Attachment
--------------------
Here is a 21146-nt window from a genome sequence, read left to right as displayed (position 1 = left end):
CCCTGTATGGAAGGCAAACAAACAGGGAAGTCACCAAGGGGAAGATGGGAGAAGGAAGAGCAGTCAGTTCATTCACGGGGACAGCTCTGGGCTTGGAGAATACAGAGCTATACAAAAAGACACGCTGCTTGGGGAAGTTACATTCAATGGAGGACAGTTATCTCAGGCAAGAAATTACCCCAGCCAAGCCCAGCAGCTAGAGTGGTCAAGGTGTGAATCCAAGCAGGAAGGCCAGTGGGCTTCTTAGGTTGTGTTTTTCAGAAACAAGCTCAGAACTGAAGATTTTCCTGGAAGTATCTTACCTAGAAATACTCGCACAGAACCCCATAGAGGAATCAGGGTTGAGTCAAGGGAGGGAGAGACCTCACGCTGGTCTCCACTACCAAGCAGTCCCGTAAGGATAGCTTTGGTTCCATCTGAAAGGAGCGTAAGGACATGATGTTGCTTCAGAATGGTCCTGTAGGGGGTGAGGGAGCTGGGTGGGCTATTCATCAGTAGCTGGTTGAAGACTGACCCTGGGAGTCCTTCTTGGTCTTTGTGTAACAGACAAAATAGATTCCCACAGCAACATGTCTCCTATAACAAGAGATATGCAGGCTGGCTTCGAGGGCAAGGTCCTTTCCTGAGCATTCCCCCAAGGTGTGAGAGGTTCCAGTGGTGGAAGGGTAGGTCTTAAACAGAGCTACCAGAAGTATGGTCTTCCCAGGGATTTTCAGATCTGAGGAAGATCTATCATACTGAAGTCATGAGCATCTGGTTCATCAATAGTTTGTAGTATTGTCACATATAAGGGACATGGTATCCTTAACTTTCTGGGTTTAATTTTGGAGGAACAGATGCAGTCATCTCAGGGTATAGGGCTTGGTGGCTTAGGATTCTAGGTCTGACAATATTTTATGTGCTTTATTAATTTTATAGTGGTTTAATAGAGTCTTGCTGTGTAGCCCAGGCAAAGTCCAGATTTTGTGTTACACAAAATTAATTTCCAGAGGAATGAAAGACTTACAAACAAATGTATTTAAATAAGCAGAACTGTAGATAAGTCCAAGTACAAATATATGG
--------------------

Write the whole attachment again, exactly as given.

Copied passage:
Here is a 21146-nt window from a genome sequence, read left to right as displayed (position 1 = left end):
CCCTGTATGGAAGGCAAACAAACAGGGAAGTCACCAAGGGGAAGATGGGAGAAGGAAGAGCAGTCAGTTCATTCACGGGGACAGCTCTGGGCTTGGAGAATACAGAGCTATACAAAAAGACACGCTGCTTGGGGAAGTTACATTCAATGGAGGACAGTTATCTCAGGCAAGAAATTACCCCAGCCAAGCCCAGCAGCTAGAGTGGTCAAGGTGTGAATCCAAGCAGGAAGGCCAGTGGGCTTCTTAGGTTGTGTTTTTCAGAAACAAGCTCAGAACTGAAGATTTTCCTGGAAGTATCTTACCTAGAAATACTCGCACAGAACCCCATAGAGGAATCAGGGTTGAGTCAAGGGAGGGAGAGACCTCACGCTGGTCTCCACTACCAAGCAGTCCCGTAAGGATAGCTTTGGTTCCATCTGAAAGGAGCGTAAGGACATGATGTTGCTTCAGAATGGTCCTGTAGGGGGTGAGGGAGCTGGGTGGGCTATTCATCAGTAGCTGGTTGAAGACTGACCCTGGGAGTCCTTCTTGGTCTTTGTGTAACAGACAAAATAGATTCCCACAGCAACATGTCTCCTATAACAAGAGATATGCAGGCTGGCTTCGAGGGCAAGGTCCTTTCCTGAGCATTCCCCCAAGGTGTGAGAGGTTCCAGTGGTGGAAGGGTAGGTCTTAAACAGAGCTACCAGAAGTATGGTCTTCCCAGGGATTTTCAGATCTGAGGAAGATCTATCATACTGAAGTCATGAGCATCTGGTTCATCAATAGTTTGTAGTATTGTCACATATAAGGGACATGGTATCCTTAACTTTCTGGGTTTAATTTTGGAGGAACAGATGCAGTCATCTCAGGGTATAGGGCTTGGTGGCTTAGGATTCTAGGTCTGACAATATTTTATGTGCTTTATTAATTTTATAGTGGTTTAATAGAGTCTTGCTGTGTAGCCCAGGCAAAGTCCAGATTTTGTGTTACACAAAATTAATTTCCAGAGGAATGAAAGACTTACAAACAAATGTATTTAAATAAGCAGAACTGTAGATAAGTCCAAGTACAAATATATGG